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25 Best Hitters in Baseball (MLB) History

Here are the 25 best hitters in Major League Baseball history. See which baseball player is the greatest hitter ever.
The 25 Best Hitters in Major League History

The 25 Best Hitters in Major League History

With 650-plus career home runs among his 3,200-plus hits, Albert Pujols is definitely one of the best hitters in Major League Baseball history, but where does he stand? In determining the greatest hitters of all time, one cannot just go with batting average or number of hits (Sorry, Pete Rose). You have to factor in longevity, the caliber of pitchers faced, and the number of runs that this hitter brought home.

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With those factors in mind, here are my 25 best hitters of all time. Every player on this list has either hit over .330, has more than 3,000 hits, blasted more than 500 home runs, collected more than 1,000 RBIs, or accomplished a combination of the four. Not everyone may agree with these rankings so let the debating begin.

— Rankings by Aaron Tallent, who is part of the Athlon Contributor Network. Tallent is a writer whose articles have appeared in The Sweet Science, FOX Sports’ Outkick the Coverage, Liberty Island and The Washington Post. Follow him on Twitter at @AaronTallent.

25. Billy Hamilton

Kansas City Cowboys (1888–89), Philadelphia Phillies (1890–95), Boston Beaneaters (1896–1901)

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Batting Average: .344
Hits: 2,164
Home Runs: 40
RBIs: 742

Not to be confused with the current San Francisco Giants outfielder, "Sliding" Billy Hamilton has the fourth-best career on-base percentage in major league history.

(Photo courtesy of baseballhall.org)

24. Rod Carew

Minnesota Twins (1967–78), California Angels (1979–85)

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Batting Average: .328
Hits: 3,053
Home Runs: 92
RBIs: 1,015

In 1972, Carew became the last player to win a league batting title without hitting a single home run.

23. Paul Molitor

Milwaukee Brewers (1978–92), Toronto Blue Jays (1993-95), Minnesota Twins (1996–98)

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Batting Average: .306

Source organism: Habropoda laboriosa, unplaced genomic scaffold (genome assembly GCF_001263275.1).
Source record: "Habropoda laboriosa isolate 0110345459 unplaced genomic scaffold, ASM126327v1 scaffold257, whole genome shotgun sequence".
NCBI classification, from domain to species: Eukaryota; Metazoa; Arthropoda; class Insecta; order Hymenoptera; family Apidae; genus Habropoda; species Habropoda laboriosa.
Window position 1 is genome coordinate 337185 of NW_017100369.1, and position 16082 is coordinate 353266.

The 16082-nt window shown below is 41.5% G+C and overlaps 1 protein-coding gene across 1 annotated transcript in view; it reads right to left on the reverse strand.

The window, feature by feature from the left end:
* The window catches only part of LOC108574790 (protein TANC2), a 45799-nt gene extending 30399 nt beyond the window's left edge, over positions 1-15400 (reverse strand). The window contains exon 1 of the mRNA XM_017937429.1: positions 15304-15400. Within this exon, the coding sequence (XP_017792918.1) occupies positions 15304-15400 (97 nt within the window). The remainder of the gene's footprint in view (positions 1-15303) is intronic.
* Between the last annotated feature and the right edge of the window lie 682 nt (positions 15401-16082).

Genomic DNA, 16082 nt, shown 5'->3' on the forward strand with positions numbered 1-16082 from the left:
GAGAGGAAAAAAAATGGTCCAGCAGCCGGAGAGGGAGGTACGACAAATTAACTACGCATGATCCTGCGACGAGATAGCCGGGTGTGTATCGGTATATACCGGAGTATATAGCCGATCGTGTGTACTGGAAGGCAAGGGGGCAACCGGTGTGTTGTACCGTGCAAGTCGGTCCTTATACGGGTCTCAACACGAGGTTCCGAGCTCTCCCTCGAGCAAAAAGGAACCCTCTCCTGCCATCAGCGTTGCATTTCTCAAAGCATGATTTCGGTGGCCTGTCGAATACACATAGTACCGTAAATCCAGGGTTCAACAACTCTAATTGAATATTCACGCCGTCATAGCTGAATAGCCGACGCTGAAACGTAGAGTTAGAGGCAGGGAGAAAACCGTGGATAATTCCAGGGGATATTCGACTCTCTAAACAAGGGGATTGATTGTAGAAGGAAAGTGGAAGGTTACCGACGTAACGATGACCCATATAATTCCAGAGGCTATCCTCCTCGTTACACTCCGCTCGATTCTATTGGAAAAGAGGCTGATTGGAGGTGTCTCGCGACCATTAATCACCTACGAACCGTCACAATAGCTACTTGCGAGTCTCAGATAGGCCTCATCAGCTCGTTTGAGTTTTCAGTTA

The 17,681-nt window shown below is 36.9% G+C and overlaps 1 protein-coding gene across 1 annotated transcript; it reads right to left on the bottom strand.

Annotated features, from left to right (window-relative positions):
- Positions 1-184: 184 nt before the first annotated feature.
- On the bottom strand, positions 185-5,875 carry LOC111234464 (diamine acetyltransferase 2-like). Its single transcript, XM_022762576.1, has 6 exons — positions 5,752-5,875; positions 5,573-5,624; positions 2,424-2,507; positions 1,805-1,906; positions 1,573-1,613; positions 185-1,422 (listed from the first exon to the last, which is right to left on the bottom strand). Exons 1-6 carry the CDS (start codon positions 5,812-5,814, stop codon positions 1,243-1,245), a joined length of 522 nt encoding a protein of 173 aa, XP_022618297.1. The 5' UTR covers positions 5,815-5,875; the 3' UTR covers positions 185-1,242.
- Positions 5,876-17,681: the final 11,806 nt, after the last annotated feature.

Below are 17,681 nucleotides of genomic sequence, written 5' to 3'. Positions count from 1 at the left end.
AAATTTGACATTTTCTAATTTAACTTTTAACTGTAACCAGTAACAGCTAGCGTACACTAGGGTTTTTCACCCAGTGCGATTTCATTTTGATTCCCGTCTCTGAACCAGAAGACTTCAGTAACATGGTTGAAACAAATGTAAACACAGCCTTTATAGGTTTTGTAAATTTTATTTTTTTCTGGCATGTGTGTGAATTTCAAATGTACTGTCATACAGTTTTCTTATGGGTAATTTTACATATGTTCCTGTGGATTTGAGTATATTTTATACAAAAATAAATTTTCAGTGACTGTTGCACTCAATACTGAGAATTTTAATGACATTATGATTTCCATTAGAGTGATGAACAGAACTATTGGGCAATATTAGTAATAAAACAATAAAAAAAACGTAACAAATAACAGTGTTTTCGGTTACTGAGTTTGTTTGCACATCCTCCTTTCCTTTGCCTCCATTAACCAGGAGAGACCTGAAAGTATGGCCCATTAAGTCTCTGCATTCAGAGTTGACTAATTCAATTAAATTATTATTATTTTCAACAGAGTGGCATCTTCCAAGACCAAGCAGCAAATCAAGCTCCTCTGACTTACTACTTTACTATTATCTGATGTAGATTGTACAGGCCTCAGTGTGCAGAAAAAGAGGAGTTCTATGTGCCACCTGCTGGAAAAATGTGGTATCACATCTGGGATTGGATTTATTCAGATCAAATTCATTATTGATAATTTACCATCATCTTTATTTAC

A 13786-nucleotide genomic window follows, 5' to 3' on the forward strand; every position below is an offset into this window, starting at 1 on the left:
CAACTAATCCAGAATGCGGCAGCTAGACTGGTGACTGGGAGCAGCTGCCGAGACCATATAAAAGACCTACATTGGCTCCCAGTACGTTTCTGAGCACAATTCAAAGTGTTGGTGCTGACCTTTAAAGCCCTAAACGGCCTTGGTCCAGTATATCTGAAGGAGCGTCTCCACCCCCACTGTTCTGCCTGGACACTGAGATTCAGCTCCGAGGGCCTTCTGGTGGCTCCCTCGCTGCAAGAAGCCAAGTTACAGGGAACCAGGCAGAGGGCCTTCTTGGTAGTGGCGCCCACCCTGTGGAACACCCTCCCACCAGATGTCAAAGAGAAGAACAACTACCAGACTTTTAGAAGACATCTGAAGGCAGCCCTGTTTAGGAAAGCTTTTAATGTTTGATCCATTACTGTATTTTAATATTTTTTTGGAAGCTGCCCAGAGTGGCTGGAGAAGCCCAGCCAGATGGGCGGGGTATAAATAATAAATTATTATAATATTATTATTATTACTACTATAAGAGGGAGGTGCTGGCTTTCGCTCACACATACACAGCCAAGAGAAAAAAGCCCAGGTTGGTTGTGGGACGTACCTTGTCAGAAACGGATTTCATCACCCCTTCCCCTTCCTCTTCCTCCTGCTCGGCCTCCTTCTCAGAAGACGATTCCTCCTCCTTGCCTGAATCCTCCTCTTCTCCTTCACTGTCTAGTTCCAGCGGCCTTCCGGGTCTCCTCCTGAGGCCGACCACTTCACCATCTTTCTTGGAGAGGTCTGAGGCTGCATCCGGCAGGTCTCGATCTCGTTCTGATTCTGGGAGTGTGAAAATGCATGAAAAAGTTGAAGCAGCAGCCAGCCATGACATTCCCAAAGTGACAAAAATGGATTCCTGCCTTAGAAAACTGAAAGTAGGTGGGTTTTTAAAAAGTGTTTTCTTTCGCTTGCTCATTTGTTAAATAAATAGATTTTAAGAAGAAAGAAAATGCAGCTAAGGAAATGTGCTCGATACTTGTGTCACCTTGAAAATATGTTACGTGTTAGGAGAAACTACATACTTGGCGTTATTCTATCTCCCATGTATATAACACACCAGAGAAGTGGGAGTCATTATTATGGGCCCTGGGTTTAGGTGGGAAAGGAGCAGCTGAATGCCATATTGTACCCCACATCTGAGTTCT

Hits: 3,319
Home Runs: 234
RBIs: 1,307

Molitor was one of the first players to be inducted into the Baseball Hall of Fame after playing much of his career as a designated hitter. His 39-game hitting streak in 1987 is the longest since Pete Rose hit in 44 straight games in '78.

(Photo courtesy of baseballhall.org)

22. Paul Waner

Pittsburgh Pirates (1926–40), Brooklyn Dodgers (1941), Boston Braves (1941–42), Brooklyn Dodgers (1943–44), New York Yankees (1944–45)

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Batting Average: .333
Hits: 3,152
Home Runs: 113
RBIs: 1,309

Waner and his brother Lloyd hold the major league for the total hits by any set of brothers with 5,611. The two of them outperformed three Alou and DiMaggio brothers.

(Photo courtesy of baseballhall.org)

21. Wade Boggs

Boston Red Sox (1982–92), New York Yankees (1993–97), Tampa Bay Devil Rays (1998–99)

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Batting Average: .328
Hits: 3,010
Home Runs: 118
RBIs: 1,014

Boggs won five American League batting titles in the 1980s. He also reportedly drank 107 beers in one day if you believe this story.

(Photo courtesy of baseballhall.org)

20. Eddie Collins

Philadelphia Athletics (1906–14), Chicago White Sox (1915–26), Philadelphia Athletics (1927–30)

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Batting Average: .333
Hits: 3,314
Home Runs: 47
RBIs: 1,300

The only player to play 12 seasons apiece with two different teams also holds the career record for sacrifice bunts with 512.

19. Tony Gwynn

San Diego Padres (1982–2001)

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Batting Average: .338